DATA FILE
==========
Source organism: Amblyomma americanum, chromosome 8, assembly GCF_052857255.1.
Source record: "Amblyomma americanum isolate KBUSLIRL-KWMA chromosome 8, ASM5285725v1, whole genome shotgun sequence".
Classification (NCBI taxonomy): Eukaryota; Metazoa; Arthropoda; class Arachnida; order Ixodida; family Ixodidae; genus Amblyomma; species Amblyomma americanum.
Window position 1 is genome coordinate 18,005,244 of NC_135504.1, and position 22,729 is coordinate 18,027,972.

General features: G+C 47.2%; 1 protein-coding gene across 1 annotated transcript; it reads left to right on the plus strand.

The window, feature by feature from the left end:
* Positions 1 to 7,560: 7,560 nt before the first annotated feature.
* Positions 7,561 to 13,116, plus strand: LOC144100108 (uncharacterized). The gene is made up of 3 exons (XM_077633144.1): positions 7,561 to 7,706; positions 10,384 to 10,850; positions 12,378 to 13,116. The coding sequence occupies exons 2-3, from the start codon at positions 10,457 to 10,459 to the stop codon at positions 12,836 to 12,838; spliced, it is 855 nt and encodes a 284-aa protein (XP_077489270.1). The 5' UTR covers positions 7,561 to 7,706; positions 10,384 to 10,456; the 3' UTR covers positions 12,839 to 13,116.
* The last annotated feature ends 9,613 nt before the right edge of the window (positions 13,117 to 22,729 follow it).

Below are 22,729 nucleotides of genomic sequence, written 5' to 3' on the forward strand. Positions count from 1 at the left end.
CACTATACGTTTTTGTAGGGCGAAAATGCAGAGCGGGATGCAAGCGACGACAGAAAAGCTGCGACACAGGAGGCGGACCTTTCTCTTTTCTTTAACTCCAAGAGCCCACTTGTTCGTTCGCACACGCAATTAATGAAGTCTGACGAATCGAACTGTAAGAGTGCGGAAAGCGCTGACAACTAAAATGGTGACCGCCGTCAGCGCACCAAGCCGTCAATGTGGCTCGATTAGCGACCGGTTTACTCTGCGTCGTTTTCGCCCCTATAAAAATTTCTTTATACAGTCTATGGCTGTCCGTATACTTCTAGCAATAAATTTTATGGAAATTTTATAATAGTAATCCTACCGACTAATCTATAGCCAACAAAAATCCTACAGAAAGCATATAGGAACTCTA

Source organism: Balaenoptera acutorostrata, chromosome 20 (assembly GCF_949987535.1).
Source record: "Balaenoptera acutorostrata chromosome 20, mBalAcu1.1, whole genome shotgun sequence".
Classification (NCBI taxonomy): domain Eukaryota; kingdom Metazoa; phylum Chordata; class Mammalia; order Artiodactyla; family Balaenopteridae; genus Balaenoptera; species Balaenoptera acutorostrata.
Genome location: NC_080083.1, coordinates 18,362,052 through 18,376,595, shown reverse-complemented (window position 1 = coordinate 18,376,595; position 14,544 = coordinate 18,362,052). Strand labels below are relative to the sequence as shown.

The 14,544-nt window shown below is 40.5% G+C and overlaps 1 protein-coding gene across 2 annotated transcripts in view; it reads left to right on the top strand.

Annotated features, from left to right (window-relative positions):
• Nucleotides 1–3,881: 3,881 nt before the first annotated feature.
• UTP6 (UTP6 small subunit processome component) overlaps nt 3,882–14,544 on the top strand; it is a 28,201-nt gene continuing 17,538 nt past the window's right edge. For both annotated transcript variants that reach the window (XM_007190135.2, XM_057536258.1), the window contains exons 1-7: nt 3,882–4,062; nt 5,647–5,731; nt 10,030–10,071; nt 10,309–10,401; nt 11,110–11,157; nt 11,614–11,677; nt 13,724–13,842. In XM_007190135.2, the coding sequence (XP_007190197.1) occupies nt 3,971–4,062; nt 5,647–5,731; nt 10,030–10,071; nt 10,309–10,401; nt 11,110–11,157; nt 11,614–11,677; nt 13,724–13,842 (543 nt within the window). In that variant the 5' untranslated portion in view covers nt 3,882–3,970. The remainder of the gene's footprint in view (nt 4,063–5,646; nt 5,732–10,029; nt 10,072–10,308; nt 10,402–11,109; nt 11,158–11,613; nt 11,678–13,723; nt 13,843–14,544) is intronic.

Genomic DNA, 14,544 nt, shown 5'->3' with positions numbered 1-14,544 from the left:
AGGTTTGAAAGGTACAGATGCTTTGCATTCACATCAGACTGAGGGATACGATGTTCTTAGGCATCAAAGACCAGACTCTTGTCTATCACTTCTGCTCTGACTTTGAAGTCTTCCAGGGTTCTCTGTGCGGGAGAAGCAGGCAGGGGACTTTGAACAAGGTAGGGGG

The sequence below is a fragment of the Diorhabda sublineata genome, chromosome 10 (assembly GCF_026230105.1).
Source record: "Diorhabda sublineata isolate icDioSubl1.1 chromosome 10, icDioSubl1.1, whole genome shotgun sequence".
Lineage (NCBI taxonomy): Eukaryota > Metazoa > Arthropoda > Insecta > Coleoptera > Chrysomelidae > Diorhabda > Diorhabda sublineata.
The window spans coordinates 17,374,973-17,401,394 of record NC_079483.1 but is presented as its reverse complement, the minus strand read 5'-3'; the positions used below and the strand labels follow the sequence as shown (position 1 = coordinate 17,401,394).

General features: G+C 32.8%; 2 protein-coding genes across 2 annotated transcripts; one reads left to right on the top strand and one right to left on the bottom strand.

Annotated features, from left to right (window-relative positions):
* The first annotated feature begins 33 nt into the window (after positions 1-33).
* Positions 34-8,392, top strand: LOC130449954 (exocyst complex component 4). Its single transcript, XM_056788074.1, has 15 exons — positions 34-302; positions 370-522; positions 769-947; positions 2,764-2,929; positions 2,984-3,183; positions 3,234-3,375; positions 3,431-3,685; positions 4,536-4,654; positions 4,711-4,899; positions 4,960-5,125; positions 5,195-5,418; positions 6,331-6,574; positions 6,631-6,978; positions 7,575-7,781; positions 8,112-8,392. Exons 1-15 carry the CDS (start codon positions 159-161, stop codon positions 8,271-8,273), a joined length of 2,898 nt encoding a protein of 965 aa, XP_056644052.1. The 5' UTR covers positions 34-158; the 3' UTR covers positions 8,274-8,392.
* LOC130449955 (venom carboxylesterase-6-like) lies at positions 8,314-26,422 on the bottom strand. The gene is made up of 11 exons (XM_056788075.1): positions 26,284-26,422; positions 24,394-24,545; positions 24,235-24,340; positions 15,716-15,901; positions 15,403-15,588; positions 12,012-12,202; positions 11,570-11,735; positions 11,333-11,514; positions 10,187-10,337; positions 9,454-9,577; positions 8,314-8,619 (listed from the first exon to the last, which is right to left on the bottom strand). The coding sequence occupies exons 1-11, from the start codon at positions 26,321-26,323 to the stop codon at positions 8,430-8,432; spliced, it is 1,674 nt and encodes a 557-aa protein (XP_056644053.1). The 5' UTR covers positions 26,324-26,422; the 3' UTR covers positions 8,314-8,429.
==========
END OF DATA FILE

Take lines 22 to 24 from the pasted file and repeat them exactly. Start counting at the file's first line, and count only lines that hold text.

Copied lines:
The sequence below is a fragment of the Diorhabda sublineata genome, chromosome 10 (assembly GCF_026230105.1).
Source record: "Diorhabda sublineata isolate icDioSubl1.1 chromosome 10, icDioSubl1.1, whole genome shotgun sequence".
Lineage (NCBI taxonomy): Eukaryota > Metazoa > Arthropoda > Insecta > Coleoptera > Chrysomelidae > Diorhabda > Diorhabda sublineata.